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This study investigates the influence of birth order and gender on academic achievement of secondary students in Offa Local Government of Kwara State.

The study became relevant due to the high rate of failure in our secondary schools.
The data were obtained from 150 respondents using the simple random sample technique.

In doing this the researcher selected ten (10) secondary school in Offa Local Government Area out of which fifteen (15) respondents were selected schools.

While data collected were analysed using t-test and ANOVA Statistical procedure.
The result obtained showed that mistakes of other siblings, inability of the parent to meet the child’s needs, a child’s gender, family problems, playmates and friends among other influences students academic achievement in secondary schools.
Based on the findings of the study, it was recommended that Nigerian school environment need adequate consideration by all the stakeholders in the rational education system.

Background of the Study
Without exception you are one of the followings: the oldest or the youngest or named after some relation who has passed away.
Alfred Adler (2006) said that birth order influences personality.

He argued that birth can leave an indelible impression on an individual is style of life, which is one’s habitual way of dealing with the task of friendship love and work. According Adler, Firstborns are “dethroned” when a second child comes along, and this may have a lasting influence on them.

Young and only children may be pampered and spoilt which can also affect their later personalities. Birth order can be affected by these, the spacing in years between siblings, the total number of children and the changing circumstances of the parents over time.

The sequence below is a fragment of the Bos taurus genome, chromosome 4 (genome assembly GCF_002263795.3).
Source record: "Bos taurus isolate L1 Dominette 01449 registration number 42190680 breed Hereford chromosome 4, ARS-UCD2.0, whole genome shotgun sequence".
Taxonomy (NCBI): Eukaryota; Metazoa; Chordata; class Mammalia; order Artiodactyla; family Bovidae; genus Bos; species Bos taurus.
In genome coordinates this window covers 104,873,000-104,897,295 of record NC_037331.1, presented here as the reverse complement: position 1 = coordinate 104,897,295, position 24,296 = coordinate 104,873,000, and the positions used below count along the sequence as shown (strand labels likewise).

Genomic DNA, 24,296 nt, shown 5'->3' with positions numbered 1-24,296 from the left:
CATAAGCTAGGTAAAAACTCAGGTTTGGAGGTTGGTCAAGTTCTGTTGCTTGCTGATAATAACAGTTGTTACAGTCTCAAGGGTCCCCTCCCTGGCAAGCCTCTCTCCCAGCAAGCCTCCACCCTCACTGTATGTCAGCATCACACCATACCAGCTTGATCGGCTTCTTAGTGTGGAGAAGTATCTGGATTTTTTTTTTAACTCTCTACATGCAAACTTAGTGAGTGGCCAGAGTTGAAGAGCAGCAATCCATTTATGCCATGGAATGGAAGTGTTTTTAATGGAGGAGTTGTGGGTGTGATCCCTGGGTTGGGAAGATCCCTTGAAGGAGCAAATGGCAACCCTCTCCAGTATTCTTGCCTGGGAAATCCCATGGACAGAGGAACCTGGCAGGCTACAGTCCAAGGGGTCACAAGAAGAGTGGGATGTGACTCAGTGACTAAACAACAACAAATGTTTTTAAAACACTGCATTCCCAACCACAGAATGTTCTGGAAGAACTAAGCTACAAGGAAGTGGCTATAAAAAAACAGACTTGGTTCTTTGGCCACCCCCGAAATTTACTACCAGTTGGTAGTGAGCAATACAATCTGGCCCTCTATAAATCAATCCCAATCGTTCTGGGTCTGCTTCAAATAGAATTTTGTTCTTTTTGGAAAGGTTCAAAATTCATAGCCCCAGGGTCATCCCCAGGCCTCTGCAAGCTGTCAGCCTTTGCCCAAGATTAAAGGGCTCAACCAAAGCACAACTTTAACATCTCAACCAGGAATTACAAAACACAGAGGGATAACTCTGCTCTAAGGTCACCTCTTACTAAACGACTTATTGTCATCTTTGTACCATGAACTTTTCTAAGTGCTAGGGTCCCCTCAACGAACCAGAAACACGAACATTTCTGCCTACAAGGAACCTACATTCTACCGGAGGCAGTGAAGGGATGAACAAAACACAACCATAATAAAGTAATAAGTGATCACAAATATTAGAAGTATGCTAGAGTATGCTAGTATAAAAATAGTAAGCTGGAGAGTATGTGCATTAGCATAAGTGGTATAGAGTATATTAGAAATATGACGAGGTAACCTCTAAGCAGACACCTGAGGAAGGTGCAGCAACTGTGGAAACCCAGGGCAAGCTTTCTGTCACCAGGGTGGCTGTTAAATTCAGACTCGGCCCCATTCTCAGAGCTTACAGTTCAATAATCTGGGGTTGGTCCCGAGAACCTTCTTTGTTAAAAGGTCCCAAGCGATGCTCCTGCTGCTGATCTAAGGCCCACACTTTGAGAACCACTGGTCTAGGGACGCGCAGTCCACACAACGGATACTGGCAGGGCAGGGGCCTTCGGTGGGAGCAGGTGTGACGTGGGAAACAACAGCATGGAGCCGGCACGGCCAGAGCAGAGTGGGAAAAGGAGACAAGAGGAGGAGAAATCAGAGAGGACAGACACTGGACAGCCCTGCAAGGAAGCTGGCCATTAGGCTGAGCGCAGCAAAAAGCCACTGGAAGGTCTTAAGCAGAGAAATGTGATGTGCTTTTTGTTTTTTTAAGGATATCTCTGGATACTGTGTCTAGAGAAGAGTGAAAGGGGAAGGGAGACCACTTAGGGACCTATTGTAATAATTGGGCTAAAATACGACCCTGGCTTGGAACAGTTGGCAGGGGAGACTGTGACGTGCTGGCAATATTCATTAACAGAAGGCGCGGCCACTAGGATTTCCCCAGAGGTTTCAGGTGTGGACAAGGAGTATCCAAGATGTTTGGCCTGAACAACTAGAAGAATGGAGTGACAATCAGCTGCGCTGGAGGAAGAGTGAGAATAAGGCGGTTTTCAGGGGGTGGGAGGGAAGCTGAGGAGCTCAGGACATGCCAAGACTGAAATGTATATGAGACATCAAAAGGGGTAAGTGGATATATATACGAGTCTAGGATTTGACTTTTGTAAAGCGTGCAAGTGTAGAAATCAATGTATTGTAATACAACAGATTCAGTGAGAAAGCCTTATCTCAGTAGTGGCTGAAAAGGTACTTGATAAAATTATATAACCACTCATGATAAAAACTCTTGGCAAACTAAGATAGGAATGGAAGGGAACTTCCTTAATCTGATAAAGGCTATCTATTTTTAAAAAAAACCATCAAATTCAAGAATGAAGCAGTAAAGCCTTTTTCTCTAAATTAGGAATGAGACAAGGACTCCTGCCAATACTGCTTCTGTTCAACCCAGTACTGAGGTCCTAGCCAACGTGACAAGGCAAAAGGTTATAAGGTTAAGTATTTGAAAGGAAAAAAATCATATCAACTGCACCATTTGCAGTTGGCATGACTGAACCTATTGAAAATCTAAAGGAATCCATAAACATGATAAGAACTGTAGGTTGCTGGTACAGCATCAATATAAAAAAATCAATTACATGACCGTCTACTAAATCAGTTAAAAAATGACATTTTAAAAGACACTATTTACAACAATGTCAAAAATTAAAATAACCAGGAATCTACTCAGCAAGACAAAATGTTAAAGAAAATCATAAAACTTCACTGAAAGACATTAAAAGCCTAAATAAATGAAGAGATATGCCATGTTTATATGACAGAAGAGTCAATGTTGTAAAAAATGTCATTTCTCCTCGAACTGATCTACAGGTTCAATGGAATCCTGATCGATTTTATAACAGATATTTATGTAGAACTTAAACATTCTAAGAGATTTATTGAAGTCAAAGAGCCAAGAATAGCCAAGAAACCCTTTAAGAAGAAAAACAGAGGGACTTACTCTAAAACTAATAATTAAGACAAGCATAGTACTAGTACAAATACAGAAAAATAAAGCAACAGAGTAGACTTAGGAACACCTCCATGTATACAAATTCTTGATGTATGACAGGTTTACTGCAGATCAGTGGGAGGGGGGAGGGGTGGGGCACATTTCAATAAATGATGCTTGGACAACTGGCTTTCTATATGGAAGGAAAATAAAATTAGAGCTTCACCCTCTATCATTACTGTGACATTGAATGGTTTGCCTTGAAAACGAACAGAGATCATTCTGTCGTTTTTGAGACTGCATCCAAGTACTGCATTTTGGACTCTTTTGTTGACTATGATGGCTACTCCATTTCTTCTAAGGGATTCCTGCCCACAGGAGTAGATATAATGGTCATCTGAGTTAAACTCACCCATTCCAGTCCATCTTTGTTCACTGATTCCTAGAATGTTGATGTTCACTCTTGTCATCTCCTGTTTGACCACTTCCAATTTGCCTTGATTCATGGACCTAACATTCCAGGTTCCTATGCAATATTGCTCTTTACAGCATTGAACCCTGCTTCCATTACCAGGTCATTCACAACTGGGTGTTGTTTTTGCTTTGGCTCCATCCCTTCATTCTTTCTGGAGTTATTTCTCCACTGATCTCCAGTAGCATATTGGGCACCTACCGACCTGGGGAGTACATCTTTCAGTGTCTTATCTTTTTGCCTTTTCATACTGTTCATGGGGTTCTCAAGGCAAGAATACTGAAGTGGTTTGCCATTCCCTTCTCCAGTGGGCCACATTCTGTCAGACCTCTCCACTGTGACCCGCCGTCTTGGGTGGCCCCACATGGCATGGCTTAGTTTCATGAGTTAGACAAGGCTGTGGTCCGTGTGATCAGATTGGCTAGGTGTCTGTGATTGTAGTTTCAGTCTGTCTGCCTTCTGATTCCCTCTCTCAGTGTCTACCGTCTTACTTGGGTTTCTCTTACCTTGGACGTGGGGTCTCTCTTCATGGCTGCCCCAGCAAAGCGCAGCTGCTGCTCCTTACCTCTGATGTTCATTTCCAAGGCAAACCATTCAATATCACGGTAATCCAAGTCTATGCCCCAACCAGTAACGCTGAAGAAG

Women (2001) see the environment and family as one of the major influences that can affect a child’s academic achievement.

Also, through further research other writers like Dennis-Coon and Glean Myers Blairs, R. Stewart Jones and Ray H. Simpson have identified how far birth order and gender can influence students’ academic achievement.
Duntoye (2002), parents with small number of children have enough time and attention for their needs.
Bukoye (2002) emphasized that parents have great influence on their children academic achievement and career aspiration and can definitely convince them to pick after them.

The economic strength of parents determines how they can help the child in academic achievement and career in life.
Fatola (2002) emphasized that some emotional problems brought from home can affect learning thereby causing poor academic achievement of students.
First borns and only children acquire quality education (Adams 2000; Ernst and Angst 2001; Travis and Kohu 2002).
Manaster (2002) showed the role of gender and birth order on educational attainment in Japan.

Attribution of failure first born males and first born females were more likely than later born males to blame failure lack of effort and circumstances beyond control, whereas other males and females blamed failure on lack effort alone study, it was also shown that grandparents stressed to first born males while they were growing up that they must study properly to avoid bringing shame to the family.

This was not stressed to other males nor to females.

Language and cultural instruction, firstborn males received at least little training and instructions.
Michael E. Lamb and Brian Sutton Smith (2000) made point that siblings relationship often last an entire life time.

They pointed out that life span view proposes that development is continuous which individuals continually adjusting to the competing demands of socialization agent and biological tendencies.

Thus, even those concerned only with interactions among young siblings implicitly or explicitly acknowledged that all relationships change over time and that any effects of birth order may be eliminated, reinforced or altered by later experiences.
Walter Tolman (2000) believes brothers and sisters often turn to each other when parents cannot meet all their psychological needs.